Conservatorship Attorney in Grays Harbor County, Washington
Through conservatorship, the Washington State Court can appoint a competent adult to manage the property, legal, and financial affairs of a minor or incapacitated person. Similarly, a person dealing with alcohol addiction, drug abuse, rehab, or dependency may also seek conservatorship to help manage their affairs during their rehabilitation or recovery period.
If you’re thinking about conservatorship for a loved one and want to know how it works, consulting with a seasoned Washington State conservatorship attorney is imperative for detailed guidance. Attorney William E. Morgan has the diligence and experience to advise and guide clients in the legal matters of adult guardianship and conservatorship.
As your legal counsel, he can tell you about the basics and types of conservatorship and how it can help an incapacitated loved one or someone dealing with drug abuse or mental health issues. Even if you’ve been appointed as a conservator, Attorney William E. Morgan can help you understand your duties and rights and ensure that you perform your responsibilities diligently and brilliantly.
William E. Morgan, Attorney at Law, proudly serves clients across Grays Harbor County, Washington, and surrounding areas throughout Montesano, Aberdeen, Hoquiam, Raymond, and Pacific County.
What Is a Conservatorship?
Conservatorship is the legal arrangement whereby the court appoints a competent adult to act or make decisions regarding the property, legal, and financial affairs of a minor, incapacitated adult, or someone who needs help. In Washington State, the person appointed by the judge is referred to as the conservator. Whereas, the person who needs assistance is referred to as the conservatee.
Types of Conservatorships
In Washington State, there are various types of conservatorship that provide legal protection and assistance to individuals in need. These include:
Full conservatorship is a type of conservatorship that grants the conservator the legal authority and duty to manage all of the conservatee’s financial and property affairs. The conservator with full conservatorship will be able to pay bills, manage investments, purchase or sell property, and make other financial decisions on behalf of the conservatee or incapacitated person.
A limited conservatorship grants the conservator the legal authority or duty to manage only specific aspects of the conservatee’s property or financial affairs. For example, the conservator is only allowed to sell a real property or manage a trust.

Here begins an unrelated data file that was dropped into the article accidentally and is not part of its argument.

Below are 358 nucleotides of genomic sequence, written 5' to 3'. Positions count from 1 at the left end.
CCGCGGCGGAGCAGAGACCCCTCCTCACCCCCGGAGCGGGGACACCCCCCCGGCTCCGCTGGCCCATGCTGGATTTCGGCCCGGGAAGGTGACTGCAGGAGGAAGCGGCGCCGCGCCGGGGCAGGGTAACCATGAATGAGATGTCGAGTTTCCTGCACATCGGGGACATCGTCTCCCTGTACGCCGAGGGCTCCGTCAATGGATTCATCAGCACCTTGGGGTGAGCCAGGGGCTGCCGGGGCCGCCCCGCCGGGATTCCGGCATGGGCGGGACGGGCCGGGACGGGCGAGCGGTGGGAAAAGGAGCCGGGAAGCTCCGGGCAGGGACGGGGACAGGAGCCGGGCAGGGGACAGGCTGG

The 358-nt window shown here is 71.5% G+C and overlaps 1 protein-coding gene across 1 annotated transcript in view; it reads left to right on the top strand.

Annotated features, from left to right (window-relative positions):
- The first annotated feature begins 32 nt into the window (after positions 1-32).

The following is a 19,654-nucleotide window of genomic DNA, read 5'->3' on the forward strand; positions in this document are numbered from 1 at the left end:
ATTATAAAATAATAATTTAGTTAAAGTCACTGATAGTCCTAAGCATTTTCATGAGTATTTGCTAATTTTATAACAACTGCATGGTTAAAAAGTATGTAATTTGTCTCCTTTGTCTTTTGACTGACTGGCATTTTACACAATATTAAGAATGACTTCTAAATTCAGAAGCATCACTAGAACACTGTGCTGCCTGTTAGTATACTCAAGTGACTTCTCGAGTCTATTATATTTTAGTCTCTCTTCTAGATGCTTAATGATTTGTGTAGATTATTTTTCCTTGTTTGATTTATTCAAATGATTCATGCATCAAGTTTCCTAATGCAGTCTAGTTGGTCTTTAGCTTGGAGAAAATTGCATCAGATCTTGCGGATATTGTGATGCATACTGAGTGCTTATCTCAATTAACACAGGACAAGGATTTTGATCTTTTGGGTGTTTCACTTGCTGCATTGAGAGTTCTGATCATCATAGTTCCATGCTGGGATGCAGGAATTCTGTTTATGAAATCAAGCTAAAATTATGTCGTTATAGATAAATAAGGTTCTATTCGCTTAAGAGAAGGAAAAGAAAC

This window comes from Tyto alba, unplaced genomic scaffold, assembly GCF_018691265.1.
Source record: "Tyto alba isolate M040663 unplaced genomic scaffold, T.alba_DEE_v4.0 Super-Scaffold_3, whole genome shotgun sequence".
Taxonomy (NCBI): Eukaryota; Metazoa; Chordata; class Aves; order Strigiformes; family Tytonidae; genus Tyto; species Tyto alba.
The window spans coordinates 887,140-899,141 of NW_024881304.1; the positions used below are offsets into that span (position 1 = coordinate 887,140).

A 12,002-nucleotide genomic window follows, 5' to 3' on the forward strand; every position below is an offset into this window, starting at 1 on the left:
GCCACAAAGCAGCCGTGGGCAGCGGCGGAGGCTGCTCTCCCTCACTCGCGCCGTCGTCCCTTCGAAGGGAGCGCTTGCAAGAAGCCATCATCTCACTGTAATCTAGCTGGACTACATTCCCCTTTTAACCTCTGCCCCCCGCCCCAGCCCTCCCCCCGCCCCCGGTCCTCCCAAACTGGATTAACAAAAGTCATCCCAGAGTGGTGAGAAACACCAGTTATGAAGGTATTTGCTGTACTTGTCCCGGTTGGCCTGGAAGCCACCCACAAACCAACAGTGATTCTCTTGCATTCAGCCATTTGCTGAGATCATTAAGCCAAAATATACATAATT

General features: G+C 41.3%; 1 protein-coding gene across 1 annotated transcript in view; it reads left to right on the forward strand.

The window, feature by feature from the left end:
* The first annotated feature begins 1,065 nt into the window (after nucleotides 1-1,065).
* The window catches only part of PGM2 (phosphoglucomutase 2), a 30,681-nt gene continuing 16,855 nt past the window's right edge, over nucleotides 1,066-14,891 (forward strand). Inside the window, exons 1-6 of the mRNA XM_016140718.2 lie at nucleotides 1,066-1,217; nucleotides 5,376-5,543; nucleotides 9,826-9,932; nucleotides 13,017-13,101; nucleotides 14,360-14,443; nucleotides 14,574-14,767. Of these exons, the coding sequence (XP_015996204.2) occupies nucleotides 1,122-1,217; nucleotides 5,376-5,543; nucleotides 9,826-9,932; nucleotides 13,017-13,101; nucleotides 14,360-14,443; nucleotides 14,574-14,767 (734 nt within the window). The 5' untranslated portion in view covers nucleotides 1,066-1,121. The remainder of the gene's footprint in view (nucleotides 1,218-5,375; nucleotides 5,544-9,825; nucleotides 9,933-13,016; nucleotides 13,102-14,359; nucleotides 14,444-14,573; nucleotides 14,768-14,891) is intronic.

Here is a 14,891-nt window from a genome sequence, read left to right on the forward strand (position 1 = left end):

What Are the Duties of a Conservator?
As mentioned earlier, a conservator can be appointed by the court to manage the money and assets of a minor, incapacitated adult, or someone dealing with drug abuse or mental health issues. Here are some of their duties and responsibilities.
Duties of a Conservator for a Drug Abuse Patient
Oversee the healthcare, treatments, and rehabilitation and make medical decisions for the conservatee.
Pay for the conservatee’s medical expenses or rehab bills.
Prevent mismanagement or wastage of funds on alcohol, illicit drugs, or other dangerous substances.
Monitor purchases that the protected person makes.
Find a suitable rehab and make adequate arrangements for alcohol or drug abuse treatment.
Manage the conservatee’s property, business, and investments.
Duties of a Conservator for an Incapacitated Adult or Mental Health Patient
The following are the responsibilities that are expected of the conservator:
Handle the incapacitated adult’s estate, finances, and legal affairs.
Manage administrative matters such as insurance, Medicare, health coverage, and pensions.
Promote the self-determination of the protected person.
Invest and manage the conservatorship estate.
File an annual report with the court describing the financial situation of the conservatee.
Above all, the conservator must act in the best interests of the incapacitated adult or parent and make decisions that benefit them.
Who Can File for a Conservatorship?
The Washington court is responsible for appointing a conservator. However, a family member or any interested person can file a petition with the Superior Court seeking conservatorship. You can serve as a conservator if you are a spouse, adult child, parent, close relative, general guardian of sheriff, a person appointed by the incapacitated adult, or someone appointed by the court.
How Legal Counsel Can Help
Establishing conservatorship for a minor, incapacitated adult, or someone dealing with drug abuse can involve a lot of complexities. Regardless, appointing a conservator for the person can be extremely beneficial to ensure that their property and financial affairs are in competent hands. Therefore, working with a knowledgeable conservatorship attorney is imperative for detailed guidance and to navigate crucial decisions.
Attorney William E. Morgan has devoted his career to offering outstanding legal services and guiding clients through the complex procedures involved in establishing conservatorship. As your legal counsel, he can determine if your loved one needs a conservator and help file the conservatorship petition. In addition, Attorney William E. Morgan will collaborate with the conservator to manage the conservatee’s affairs intelligently and make decisions that are in their best interest.
Conservatorship Attorney Serving Grays Harbor County, Washington
If you’re seeking conservatorship for a minor, incapacitated adult, or a loved one dealing with substance abuse, contact William E. Morgan, Attorney at Law, today to schedule a simple consultation. Attorney William E. Morgan can offer you the personalized legal guidance and advocacy you need to make well-informed decisions. The firm proudly serves clients across Grays Harbor County, Montesano, Aberdeen, Hoquiam, Raymond, and Pacific County, Washington.